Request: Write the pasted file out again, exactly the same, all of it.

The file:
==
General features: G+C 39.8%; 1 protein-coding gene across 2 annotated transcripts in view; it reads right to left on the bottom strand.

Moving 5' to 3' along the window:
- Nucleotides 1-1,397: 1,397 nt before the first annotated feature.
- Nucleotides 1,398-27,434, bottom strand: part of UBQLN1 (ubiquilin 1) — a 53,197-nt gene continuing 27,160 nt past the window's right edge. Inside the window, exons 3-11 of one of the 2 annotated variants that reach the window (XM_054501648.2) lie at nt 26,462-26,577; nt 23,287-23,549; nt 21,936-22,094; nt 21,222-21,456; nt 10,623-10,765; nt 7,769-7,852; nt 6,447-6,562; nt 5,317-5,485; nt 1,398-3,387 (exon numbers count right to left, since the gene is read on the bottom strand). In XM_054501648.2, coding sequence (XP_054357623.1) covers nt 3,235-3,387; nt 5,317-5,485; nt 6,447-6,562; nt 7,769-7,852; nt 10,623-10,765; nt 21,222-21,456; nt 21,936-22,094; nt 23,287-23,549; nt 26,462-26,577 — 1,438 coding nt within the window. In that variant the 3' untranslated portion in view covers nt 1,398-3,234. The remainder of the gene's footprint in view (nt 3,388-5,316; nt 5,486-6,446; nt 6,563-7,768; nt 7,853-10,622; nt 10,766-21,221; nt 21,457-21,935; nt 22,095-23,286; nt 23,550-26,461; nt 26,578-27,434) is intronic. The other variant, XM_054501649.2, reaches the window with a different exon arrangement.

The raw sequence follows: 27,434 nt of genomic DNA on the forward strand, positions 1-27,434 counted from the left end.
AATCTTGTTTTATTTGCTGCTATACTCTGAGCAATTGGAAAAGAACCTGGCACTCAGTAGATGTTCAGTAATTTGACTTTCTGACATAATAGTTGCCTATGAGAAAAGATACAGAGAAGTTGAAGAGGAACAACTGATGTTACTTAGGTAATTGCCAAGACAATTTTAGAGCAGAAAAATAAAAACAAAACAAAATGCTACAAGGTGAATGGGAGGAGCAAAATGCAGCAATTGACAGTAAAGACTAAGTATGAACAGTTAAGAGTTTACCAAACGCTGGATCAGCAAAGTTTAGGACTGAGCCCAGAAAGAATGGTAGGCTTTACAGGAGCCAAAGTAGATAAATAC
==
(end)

General features: G+C 39.8%; 1 protein-coding gene across 2 annotated transcripts in view; it reads right to left on the bottom strand.

Moving 5' to 3' along the window:
- Nucleotides 1-1,397: 1,397 nt before the first annotated feature.
- Nucleotides 1,398-27,434, bottom strand: part of UBQLN1 (ubiquilin 1) — a 53,197-nt gene continuing 27,160 nt past the window's right edge. Inside the window, exons 3-11 of one of the 2 annotated variants that reach the window (XM_054501648.2) lie at nt 26,462-26,577; nt 23,287-23,549; nt 21,936-22,094; nt 21,222-21,456; nt 10,623-10,765; nt 7,769-7,852; nt 6,447-6,562; nt 5,317-5,485; nt 1,398-3,387 (exon numbers count right to left, since the gene is read on the bottom strand). In XM_054501648.2, coding sequence (XP_054357623.1) covers nt 3,235-3,387; nt 5,317-5,485; nt 6,447-6,562; nt 7,769-7,852; nt 10,623-10,765; nt 21,222-21,456; nt 21,936-22,094; nt 23,287-23,549; nt 26,462-26,577 — 1,438 coding nt within the window. In that variant the 3' untranslated portion in view covers nt 1,398-3,234. The remainder of the gene's footprint in view (nt 3,388-5,316; nt 5,486-6,446; nt 6,563-7,768; nt 7,853-10,622; nt 10,766-21,221; nt 21,457-21,935; nt 22,095-23,286; nt 23,550-26,461; nt 26,578-27,434) is intronic. The other variant, XM_054501649.2, reaches the window with a different exon arrangement.

The raw sequence follows: 27,434 nt of genomic DNA on the forward strand, positions 1-27,434 counted from the left end.
AATCTTGTTTTATTTGCTGCTATACTCTGAGCAATTGGAAAAGAACCTGGCACTCAGTAGATGTTCAGTAATTTGACTTTCTGACATAATAGTTGCCTATGAGAAAAGATACAGAGAAGTTGAAGAGGAACAACTGATGTTACTTAGGTAATTGCCAAGACAATTTTAGAGCAGAAAAATAAAAACAAAACAAAATGCTACAAGGTGAATGGGAGGAGCAAAATGCAGCAATTGACAGTAAAGACTAAGTATGAACAGTTAAGAGTTTACCAAACGCTGGATCAGCAAAGTTTAGGACTGAGCCCAGAAAGAATGGTAGGCTTTACAGGAGCCAAAGTAGATAAATAC